5.      In the guerrilla phase of an insurgency, a government must secure its base areas first.[19] Ask yourself do you think Baghdad is secure? Next, if we define the home base as the entity known as Iraq, how secure are the borders? Again, we find ourselves in violation of the most basic principles of COIN. If we utilize the Afghanistan example, ask yourself, how much of the country do we actually have physical control over? If one can only secure 75% of a country, should we not expect the insurgency to continue without end? In Colombia, the insurgents maintain entire sections of the country under their control. Is this the “success story” we want to utilize for an example of how to do things in Afghanistan and Iraq? How safe are our national borders from physical and psychological attack?

Conclusion. There is a growing perception among US and foreign officers that due to the fact that we have not achieved a total success in restoring civil order, rule of law, and absolute security in Iraq, that many theorists have begun asserting that this is due to the new threat, new challenge, newness, etc. that now confronts us. It is inconceivable to these people that what we are seeing in Iraq has happened countless times throughout history to other dominant nations. This is of course senseless, as we face nothing “new” in Iraq in regards to COIN, and therefore, continue to try to develop the wrong cure for the wrong diagnosis. Based off this assumption, we need to search for answers in documents published by the USMC such as FMFRP 12-18 Mao Tse-tung on Guerrilla War and FMFRP 12-25 The Guerrilla and How to Fight Him as well as documents listed above. For all those that believe Thompson is outdated, I ask only for you to review this one fact. Before deploying to Iraq in January of 2004, I purchased a used copy of Defeating Communist Insurgency for $30. A colleague of mine tried to purchase the same book this past week, or 18 months later, and copies, if you can find one, are now selling for close to $100. You draw your own conclusions.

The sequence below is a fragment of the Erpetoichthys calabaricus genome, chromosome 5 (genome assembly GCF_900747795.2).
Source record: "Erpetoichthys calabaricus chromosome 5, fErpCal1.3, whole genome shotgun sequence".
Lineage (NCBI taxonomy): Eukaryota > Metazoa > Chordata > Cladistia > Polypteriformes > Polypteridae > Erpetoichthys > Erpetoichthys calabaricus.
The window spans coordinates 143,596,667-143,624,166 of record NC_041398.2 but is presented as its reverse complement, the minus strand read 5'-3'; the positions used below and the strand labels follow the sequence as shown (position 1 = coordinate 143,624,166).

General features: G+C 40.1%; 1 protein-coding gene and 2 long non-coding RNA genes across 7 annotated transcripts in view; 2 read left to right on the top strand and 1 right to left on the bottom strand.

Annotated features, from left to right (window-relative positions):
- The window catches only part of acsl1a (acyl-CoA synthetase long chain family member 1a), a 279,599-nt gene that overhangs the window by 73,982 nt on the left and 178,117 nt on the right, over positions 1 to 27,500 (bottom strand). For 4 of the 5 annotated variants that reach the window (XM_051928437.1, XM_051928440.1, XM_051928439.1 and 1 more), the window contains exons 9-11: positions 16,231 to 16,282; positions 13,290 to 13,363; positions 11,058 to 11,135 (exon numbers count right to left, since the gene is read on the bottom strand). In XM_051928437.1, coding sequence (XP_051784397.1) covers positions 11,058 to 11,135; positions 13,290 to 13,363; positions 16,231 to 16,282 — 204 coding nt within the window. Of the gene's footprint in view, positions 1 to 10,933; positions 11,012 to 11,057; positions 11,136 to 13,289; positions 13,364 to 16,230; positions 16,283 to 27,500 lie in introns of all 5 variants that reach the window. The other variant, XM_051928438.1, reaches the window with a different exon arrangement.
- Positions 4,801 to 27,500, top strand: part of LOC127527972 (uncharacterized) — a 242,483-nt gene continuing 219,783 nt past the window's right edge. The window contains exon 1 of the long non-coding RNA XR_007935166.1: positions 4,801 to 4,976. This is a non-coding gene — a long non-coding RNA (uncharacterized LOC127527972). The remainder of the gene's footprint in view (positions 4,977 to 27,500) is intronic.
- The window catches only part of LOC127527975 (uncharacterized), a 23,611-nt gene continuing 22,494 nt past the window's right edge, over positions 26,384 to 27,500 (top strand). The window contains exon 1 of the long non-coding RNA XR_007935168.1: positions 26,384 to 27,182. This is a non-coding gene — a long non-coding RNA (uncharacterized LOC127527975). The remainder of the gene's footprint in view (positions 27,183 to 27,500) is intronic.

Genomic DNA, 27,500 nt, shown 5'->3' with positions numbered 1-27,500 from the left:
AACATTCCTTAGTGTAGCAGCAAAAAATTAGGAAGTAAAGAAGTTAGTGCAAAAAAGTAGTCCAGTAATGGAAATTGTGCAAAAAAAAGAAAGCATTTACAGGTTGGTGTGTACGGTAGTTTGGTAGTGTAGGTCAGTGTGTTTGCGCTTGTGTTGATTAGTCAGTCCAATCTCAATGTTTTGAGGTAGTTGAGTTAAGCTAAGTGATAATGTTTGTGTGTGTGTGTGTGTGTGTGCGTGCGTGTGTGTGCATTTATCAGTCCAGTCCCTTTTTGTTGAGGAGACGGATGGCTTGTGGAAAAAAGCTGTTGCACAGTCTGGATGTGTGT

Maj Adam Strickland is a US Marine Corps infantry officer recently returned from Operation Iraqi Freedom where he served as a company commander in 1st Marine Division.  He is currently serving as a senior analyst with the Marine Corps Warfighting Lab researching Small Wars and urban operations issues.


[1] Kitson, Low Intensity Operations: Subversion, Insurgency, and Peacekeeping – 1971 and Bunch of Five - 1977

[2] Thompson, Defeating Communist Insurgency: Lessons Learned from Malaya and Vietnam - 1965

[3] Guevara, Guerrilla Warfare – 1960

[4] Mao, On Guerrilla Warfare - 1937

[5] Currently the US Army is working on FM 3-07.22 Counterinsurgency Operations, United States Joint Forces Command on the Stability Operations Joint Operating Concept, and the USMC on developing a Counterinsurgency Concept.

[6] Dr. Thomas Marks, “Insurgency in a Time of Terrorism, Journal of Counterterrorism & Homeland Security International, Volume 11, No. 2,2004, page 47.

[7] Note to the Reader: When Castro and Guevara headed for the Sierra Maestra Mountains to begin launching attacks against Bautista’s Cuban forces, their group consisted of only 16 insurgents.

[8] Thompson, page 21.

[9] Kitson, page 29.

[10] Thompson, page 13.

[11] Thompson, page 13.

[12] Thompson, page 63.

[13] Malcolm Gladwell, The Tipping Point, 2003.

[14] Thompson, page 35.

[15] Thompson, page 50.

[16] Thompson, page 52.

[17] Thompson, page 55.

[18] Thompson, page 55.

[19] Thompson, page 57.